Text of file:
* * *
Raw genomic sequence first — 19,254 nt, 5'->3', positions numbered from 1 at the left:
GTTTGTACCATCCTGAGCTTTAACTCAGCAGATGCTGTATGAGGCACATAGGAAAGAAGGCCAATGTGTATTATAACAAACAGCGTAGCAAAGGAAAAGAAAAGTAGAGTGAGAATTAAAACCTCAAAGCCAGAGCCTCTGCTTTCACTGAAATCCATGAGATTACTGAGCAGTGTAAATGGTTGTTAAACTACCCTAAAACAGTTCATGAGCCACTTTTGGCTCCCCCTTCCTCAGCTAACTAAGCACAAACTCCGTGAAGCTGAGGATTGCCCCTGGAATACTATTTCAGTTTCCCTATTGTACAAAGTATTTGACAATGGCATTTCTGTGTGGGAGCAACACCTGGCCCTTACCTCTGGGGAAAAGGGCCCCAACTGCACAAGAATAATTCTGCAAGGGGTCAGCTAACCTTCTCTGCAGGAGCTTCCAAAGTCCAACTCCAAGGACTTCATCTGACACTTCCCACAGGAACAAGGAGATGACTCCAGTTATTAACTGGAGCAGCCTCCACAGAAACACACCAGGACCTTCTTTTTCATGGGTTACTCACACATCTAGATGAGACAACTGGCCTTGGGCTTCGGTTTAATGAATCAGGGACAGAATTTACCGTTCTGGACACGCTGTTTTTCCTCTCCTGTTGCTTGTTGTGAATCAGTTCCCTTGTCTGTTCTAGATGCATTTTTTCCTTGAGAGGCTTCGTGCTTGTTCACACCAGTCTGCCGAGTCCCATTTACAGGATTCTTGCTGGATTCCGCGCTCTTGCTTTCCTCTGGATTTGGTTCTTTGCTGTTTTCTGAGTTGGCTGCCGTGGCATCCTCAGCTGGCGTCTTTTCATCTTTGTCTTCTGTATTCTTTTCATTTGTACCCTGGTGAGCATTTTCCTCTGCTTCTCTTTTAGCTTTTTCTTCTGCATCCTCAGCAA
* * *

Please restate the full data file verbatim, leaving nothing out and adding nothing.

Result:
Raw genomic sequence first — 19,254 nt, 5'->3', positions numbered from 1 at the left:
GTTTGTACCATCCTGAGCTTTAACTCAGCAGATGCTGTATGAGGCACATAGGAAAGAAGGCCAATGTGTATTATAACAAACAGCGTAGCAAAGGAAAAGAAAAGTAGAGTGAGAATTAAAACCTCAAAGCCAGAGCCTCTGCTTTCACTGAAATCCATGAGATTACTGAGCAGTGTAAATGGTTGTTAAACTACCCTAAAACAGTTCATGAGCCACTTTTGGCTCCCCCTTCCTCAGCTAACTAAGCACAAACTCCGTGAAGCTGAGGATTGCCCCTGGAATACTATTTCAGTTTCCCTATTGTACAAAGTATTTGACAATGGCATTTCTGTGTGGGAGCAACACCTGGCCCTTACCTCTGGGGAAAAGGGCCCCAACTGCACAAGAATAATTCTGCAAGGGGTCAGCTAACCTTCTCTGCAGGAGCTTCCAAAGTCCAACTCCAAGGACTTCATCTGACACTTCCCACAGGAACAAGGAGATGACTCCAGTTATTAACTGGAGCAGCCTCCACAGAAACACACCAGGACCTTCTTTTTCATGGGTTACTCACACATCTAGATGAGACAACTGGCCTTGGGCTTCGGTTTAATGAATCAGGGACAGAATTTACCGTTCTGGACACGCTGTTTTTCCTCTCCTGTTGCTTGTTGTGAATCAGTTCCCTTGTCTGTTCTAGATGCATTTTTTCCTTGAGAGGCTTCGTGCTTGTTCACACCAGTCTGCCGAGTCCCATTTACAGGATTCTTGCTGGATTCCGCGCTCTTGCTTTCCTCTGGATTTGGTTCTTTGCTGTTTTCTGAGTTGGCTGCCGTGGCATCCTCAGCTGGCGTCTTTTCATCTTTGTCTTCTGTATTCTTTTCATTTGTACCCTGGTGAGCATTTTCCTCTGCTTCTCTTTTAGCTTTTTCTTCTGCATCCTCAGCAA